Fresh quotas for A-share ETFs in Hong Kong

Chinese regulator Safe clears CSOP and E Fund for a second round of RQFII quotas. It is hoped this group of awards will lead to less homogenous product than the first.
Fresh quotas for A-share ETFs in Hong Kong

China’s foreign exchange regulator has handed a second batch of RQFII quotas to two more fund managers to launch A-share ETFs listed in Hong Kong.

The State Administration of Foreign Exchange (Safe) granted Rmb5 billion to CSOP and Rmb2 billion to E Fund on July 27, it announced on its website yesterday.

They must wait for Hong Kong’s Securities and Futures Commission to approve their renminbi qualified foreign institutional investor (RQFII) A-share ETFs, which will track the FTSE China A50 Index and the CSI 100 Index, respectively.

China AMC also received Rmb5 billion in a second batch of RQFII quotas on May 28. Its ETF tracking the CSI 300 Index has been listed on Hong Kong Stock Exchange since July 17.

To date, Safe has approved a total of Rmb32 billion in RQFII quotas, comprising Rmb22 billion to fund management companies and Rmb10 billion to securities firms.

Unlike the first batch (Rmb20 billion released last December), which was shared among 21 Hong Kong subsidiaries of Chinese fund managers and securities firms, the second batch (Rmb50 billion released on April 3 this year) is being granted to experienced managers in a far more measured manner.

Harvest is another firm awaiting approval of its second batch of RQFII quotas, having been given the go-ahead from the China Securities Regulatory Commission to launch an ETF tracking the MSCI China A Index.

RQFII A-share ETFs are the first tradable financial vehicles for international investors to gain access to China’s onshore domestic market. It’s a new investment tool for retail investors with renminbi deposits to gain access to China’s market.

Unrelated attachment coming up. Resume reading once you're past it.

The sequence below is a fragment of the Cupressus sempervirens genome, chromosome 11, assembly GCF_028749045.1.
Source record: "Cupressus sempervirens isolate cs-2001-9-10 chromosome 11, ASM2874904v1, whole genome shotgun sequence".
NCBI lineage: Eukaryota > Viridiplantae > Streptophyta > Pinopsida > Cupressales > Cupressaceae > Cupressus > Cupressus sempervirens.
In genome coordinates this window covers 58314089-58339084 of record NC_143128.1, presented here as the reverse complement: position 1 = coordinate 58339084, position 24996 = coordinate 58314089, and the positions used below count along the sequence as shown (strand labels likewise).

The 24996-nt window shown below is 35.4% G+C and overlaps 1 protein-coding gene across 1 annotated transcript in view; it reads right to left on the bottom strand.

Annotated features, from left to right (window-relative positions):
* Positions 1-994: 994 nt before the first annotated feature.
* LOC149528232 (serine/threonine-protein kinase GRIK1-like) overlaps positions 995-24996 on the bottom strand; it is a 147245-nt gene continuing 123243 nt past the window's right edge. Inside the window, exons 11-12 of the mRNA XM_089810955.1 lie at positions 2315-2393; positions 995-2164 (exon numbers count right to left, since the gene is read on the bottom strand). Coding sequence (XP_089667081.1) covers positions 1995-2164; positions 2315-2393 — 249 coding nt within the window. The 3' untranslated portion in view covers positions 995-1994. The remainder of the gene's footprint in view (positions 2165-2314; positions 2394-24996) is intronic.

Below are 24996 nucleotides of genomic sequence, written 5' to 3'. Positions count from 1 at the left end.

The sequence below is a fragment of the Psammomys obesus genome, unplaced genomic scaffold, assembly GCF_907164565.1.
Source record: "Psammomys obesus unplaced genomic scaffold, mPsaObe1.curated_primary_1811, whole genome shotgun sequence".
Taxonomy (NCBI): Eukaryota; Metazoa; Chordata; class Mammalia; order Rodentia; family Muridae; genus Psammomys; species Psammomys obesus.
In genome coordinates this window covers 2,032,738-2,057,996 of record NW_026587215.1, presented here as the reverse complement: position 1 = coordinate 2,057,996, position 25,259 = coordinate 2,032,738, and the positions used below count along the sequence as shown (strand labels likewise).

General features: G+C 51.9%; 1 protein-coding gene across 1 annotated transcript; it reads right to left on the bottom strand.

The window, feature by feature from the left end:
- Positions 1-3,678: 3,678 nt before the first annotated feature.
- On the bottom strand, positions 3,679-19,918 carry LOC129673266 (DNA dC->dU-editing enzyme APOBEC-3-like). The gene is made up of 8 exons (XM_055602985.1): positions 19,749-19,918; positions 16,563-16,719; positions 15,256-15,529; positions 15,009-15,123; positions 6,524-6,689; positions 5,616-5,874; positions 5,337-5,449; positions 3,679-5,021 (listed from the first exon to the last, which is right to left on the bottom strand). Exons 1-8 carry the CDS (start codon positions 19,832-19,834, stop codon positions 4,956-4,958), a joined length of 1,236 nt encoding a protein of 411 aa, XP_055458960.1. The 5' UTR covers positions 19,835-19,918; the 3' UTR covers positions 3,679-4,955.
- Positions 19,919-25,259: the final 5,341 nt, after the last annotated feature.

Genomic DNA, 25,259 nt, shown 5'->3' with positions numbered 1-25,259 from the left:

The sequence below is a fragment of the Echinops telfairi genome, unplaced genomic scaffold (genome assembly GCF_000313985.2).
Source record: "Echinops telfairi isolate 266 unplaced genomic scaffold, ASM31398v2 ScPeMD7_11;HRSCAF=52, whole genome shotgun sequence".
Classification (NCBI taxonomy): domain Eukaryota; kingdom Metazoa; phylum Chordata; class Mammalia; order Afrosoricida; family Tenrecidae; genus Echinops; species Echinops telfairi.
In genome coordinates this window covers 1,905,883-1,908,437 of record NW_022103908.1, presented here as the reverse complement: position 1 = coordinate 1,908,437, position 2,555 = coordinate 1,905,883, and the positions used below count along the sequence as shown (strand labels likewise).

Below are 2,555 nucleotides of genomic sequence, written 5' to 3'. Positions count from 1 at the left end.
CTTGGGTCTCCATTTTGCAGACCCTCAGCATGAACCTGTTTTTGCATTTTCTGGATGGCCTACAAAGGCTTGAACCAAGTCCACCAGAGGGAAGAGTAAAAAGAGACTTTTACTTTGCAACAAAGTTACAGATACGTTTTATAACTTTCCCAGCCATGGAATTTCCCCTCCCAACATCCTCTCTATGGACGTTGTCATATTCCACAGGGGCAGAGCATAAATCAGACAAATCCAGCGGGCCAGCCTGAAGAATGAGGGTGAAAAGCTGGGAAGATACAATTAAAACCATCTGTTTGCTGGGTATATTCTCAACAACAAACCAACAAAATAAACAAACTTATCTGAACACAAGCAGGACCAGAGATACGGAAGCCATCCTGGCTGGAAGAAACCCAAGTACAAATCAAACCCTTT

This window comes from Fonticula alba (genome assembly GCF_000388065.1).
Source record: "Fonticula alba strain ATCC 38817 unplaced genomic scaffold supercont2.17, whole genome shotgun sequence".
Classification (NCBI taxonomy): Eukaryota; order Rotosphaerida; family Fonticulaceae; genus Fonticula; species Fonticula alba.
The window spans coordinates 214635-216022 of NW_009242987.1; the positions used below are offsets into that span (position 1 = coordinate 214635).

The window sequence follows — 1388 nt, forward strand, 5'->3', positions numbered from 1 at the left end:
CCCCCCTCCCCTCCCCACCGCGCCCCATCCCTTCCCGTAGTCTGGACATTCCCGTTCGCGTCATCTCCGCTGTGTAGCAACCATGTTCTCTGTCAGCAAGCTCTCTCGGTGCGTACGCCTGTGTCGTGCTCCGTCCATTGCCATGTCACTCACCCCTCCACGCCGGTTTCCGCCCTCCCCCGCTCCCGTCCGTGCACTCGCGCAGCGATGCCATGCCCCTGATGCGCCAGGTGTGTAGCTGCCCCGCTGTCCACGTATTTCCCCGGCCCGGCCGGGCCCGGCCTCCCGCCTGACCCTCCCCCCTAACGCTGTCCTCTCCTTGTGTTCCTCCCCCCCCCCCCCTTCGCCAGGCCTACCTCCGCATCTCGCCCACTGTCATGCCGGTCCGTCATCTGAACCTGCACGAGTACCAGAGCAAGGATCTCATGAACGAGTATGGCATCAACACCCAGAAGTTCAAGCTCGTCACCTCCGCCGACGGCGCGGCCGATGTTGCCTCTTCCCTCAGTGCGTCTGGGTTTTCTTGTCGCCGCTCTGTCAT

Data from the Hong Kong Monetary Authority (HKMA) shows that RMB deposits in Hong Kong stood at Rmb554 billion as at the end of May.  

However, the first batch of RQFII funds proved disappointing. At the start of this year 21 firms launched funds investing at least 80% in fixed income and up to 20% in equities.

Nathan Lin, managing director of E Fund (Hong Kong), notes: “Fund houses, investors and regulators are all aware of the problem, which is homogeneous product features. The second batch will be different in terms of timing of launch, product features and number of licences. So the homogeneity issue will be of much less concern this time.”

China AMC's CSI 300 fund is the first physically backed A-share ETF listed offshore, and as such poses a challenge to existing synthetic ETFs managed by international players.

First-day trading volume for China AMC's ETF stood at HK$103 million, surpassing peers by a wide margin. Volume on the W.I.S.E. CSI300 China Tracker was HK$45 million; db X-tracker CSI300 HK$31million; and iShares CSI 300 A-share HK$0.56 million.

China AMC's fund raised HK$3.79 billion in its IPO, which by yesterday had increased to HK$3.98 billion. That means it's second to the HK$7.44 billion W.I.S.E. CSI300 China Tracker (managed by BOCI Prudential), the second synthetic A-Share ETF listed in Hong Kong since July 2007 with a feeder fund in Taiwan managed by Yuanta (formerly Polaris).

Jackie Choy, ETF strategist at Morningstar, says: “The success of China AMC’s CSI300 ETF can largely be attributed to the fact that it is the first physical A-share ETF in the market which investors have been long looking forward to, plus the CSI 300 is a well-known index which attracts investor attention.”

¬ Haymarket Media Limited. All rights reserved.